The unthinkable happened, and Democrats cast about for a scapegoat. Whether #BernieorBust, the millennials, the Greens, James Comey or Gary Johnson, surely someone is to blame other than the Democratic Party's own corruption and ineptitude in anointing a candidate with the second-lowest approval ratings of any candidate ever, even as tens of thousands of the previously unengaged electorate turned out to support Bernie Sanders.
We've heard this before. Sixteen years later and there are still those who blame Nader for 2000 and everything that followed, because doing so is so much easier than looking critically at our broken electoral system and working to fix it. Who among the Nader critics have thrown themselves into initiatives that would enable ranked-choice voting? Who has devoted themselves to abolishing the Electoral College, without which nether Bush nor Trump would have prevailed? Who has challenged the unimaginably convoluted and archaic and inconsistent ways in which states conduct their primaries, ways that suppress the vote of the very voters--Independents--who decide general elections?
These are reforms that Bernie Sanders and his supporters championed. They likely would have won the election and enacted them had they not been obstructed every step of the way by a Democratic Party that violated its own standards of neutrality, corporate media that were often indistinguishable from the Clinton campaign itself, and Superdelegates who declared their allegiance before a single citizen had voted. The irony is that a Sanders presidency would have revitalized a terminally morbid Democratic Party and perhaps even salvaged the careers of the very politicians who sabotaged it, while simultaneously addressing the despair and impoverishment that fueled the white working class anger that swept Trump into power.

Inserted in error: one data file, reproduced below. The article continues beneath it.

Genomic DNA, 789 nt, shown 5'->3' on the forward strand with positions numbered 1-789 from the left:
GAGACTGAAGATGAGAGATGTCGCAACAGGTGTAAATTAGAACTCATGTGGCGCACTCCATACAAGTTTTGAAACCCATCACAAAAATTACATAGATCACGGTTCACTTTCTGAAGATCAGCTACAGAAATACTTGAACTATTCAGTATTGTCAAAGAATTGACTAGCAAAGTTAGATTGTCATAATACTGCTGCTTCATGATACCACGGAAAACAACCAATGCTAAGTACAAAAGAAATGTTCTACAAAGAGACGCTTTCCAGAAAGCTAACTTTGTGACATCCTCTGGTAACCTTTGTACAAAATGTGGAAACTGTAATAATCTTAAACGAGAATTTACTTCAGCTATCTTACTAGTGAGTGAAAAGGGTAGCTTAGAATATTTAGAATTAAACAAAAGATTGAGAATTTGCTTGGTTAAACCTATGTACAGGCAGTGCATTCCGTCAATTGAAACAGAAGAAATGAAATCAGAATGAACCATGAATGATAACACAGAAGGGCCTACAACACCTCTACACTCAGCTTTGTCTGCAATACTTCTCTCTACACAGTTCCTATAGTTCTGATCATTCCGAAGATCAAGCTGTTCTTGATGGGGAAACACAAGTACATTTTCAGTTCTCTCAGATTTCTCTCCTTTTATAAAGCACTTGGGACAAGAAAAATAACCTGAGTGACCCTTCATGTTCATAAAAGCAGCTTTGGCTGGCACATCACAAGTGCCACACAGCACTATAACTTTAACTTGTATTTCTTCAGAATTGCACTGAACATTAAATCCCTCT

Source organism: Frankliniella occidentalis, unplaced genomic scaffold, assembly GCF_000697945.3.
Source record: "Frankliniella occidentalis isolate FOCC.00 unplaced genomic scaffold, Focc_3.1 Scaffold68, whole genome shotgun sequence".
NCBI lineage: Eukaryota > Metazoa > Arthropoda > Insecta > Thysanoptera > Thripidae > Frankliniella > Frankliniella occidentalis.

Economic modeling suggests that Trump voters were motivated not primarily by misogyny or racism or homophobia, though those noxious undercurrents are still disturbingly alive and well in America. They voted because of the economy, while failing to recognize that Trump is hardly the figure to address the forces that have funneled the vast majority of recent economic growth to the class that contains himself and the Clintons. It is the Democrats' failure to acknowledge this reality that sealed their fate in 2016, and will spell their demise for as long as they avoid the painful but necessary introspection.